alephen says:

Re: Re: Re:2 Re:

copied from this site “Section 1201(a)(1), which now bans circumventing a technological protection measure which that “controls access” “

the above seems to answer your question no. your arguement seems to be ‘it is illegal to break in unless you are able to break in.’ the statement above seems to suggest *any* level of security, even the weakest, is sufficient to give them protection.

my strawman is not yet afire.

Nom du Clavier (profile) says:

Re: Re: Re:3 Re:

What happened to the clause I mentioned? Curioser and curioser. Apparently that Catch-22 loophole got ‘fixed’ not by repealing the turd, but by replacing it with something even more end-user unfriendly. Yay, progress! /sarcasm.

Nevertheless, your equating circumvention of access control on a device you yourself own with breaking and entering or rape is still no less of a strawman argument.

Conflating someone else’s property (house) with your own (bought and paid for device). I can understand moral outrage at the former, but to get all riled up about tinkering with your own damn property and comparing it to rape??? In what universe is that even remotely similar? I think you forgot to point out the children we must also be thinking of.

Nom du Clavier (profile) says:

Re: Re: Re:5 Re:

I think we’ll have to agree to disagree. The core of contention appears to be that you think it’s perfectly acceptable to deny someone the right to tinker with something he or she owns, whereas I see that as prior constraint.

Unless the device is leased from the manufacturer they should have no say in how you use it unless that use on its own is illegal.

In other words if running Linux on your PS3 is not unlawful (and I think we can agree that it’s not, given that it’s a former advertised feature), then removing the access controls to reinstate that functionality should not be either.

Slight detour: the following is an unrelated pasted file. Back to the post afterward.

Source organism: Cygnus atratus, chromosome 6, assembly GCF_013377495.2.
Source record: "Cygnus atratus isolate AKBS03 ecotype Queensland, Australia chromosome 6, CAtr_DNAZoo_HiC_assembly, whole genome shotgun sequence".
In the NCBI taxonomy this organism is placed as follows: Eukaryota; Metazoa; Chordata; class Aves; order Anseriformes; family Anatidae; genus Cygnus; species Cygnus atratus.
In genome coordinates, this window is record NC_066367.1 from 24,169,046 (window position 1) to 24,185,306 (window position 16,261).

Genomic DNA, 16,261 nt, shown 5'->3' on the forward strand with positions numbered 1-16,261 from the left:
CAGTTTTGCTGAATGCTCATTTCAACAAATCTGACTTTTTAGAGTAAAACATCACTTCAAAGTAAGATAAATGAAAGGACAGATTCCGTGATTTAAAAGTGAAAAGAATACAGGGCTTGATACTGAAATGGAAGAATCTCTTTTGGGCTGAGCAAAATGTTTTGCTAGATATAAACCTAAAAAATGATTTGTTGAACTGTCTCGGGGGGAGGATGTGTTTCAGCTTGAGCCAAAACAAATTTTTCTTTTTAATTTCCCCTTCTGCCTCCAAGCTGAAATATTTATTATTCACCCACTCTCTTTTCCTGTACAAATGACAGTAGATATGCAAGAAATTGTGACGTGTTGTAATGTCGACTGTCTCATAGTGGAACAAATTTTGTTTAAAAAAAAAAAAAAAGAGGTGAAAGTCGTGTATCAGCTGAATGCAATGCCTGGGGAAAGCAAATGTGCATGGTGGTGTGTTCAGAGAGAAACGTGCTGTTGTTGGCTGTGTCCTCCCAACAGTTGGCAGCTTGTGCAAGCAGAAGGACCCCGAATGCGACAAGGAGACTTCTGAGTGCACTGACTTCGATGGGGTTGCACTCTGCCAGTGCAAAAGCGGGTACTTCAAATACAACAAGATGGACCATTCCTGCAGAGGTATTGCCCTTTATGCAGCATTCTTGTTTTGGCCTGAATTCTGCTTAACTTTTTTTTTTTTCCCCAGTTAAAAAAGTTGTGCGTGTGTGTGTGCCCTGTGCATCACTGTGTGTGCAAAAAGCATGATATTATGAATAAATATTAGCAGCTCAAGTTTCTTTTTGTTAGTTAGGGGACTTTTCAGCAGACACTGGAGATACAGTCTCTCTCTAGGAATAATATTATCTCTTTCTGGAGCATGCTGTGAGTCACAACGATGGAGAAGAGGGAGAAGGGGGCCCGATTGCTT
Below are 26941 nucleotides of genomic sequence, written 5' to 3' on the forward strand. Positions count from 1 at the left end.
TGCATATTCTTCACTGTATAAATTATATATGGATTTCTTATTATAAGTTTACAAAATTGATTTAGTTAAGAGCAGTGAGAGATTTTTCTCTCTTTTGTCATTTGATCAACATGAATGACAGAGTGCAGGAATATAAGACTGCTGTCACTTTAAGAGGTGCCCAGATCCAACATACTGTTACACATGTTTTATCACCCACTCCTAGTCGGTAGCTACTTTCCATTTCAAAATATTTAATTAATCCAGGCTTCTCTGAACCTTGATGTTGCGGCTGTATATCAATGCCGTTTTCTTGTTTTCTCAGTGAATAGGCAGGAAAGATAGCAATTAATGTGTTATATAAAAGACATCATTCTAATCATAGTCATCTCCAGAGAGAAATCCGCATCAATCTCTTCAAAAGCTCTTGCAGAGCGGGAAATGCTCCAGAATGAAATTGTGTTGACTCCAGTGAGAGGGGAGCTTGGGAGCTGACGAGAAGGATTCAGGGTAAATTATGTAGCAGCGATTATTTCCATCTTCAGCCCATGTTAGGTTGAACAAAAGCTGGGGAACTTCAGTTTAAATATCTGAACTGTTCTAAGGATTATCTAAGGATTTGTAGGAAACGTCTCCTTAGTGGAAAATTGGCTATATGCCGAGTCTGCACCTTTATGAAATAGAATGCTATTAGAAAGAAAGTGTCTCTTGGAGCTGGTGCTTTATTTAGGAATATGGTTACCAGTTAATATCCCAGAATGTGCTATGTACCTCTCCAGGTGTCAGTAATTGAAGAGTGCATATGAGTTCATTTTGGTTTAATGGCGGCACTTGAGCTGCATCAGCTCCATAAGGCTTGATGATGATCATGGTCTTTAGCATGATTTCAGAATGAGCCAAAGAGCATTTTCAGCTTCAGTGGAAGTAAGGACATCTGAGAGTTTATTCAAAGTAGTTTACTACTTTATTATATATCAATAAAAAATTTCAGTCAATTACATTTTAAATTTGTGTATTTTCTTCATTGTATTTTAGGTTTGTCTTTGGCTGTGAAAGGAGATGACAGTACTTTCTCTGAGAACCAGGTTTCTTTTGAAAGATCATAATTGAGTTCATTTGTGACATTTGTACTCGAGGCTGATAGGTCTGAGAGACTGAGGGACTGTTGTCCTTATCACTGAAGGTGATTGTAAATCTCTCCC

Trespassing onto someone’s property is on its own unlawful.

Modifying something you own on the other hand? Shouldn’t what you do with it after your modify it be what is judged? There are after all already perfectly fine laws on the books to deal with the copying and distribution of games.

If you want to talk about hypocrisy, why isn’t Sony taken to task for removing the OtherOS feature? Users got to choose between being able to play games or using this feature, but either way they lost functionality they paid for.

There is something seriously wrong when circumventing access controls to restore a feature is somehow problematic when the feature being removed to begin with is not.

I went back and reread your post. You mention you cannot morally separate breaking DRM because it’s poorly implemented with attacking a woman because she walks alone. You’re welcome to think that, of course. I just don’t see how they’re even remotely the same species of argument or how the morality of one impacts the other.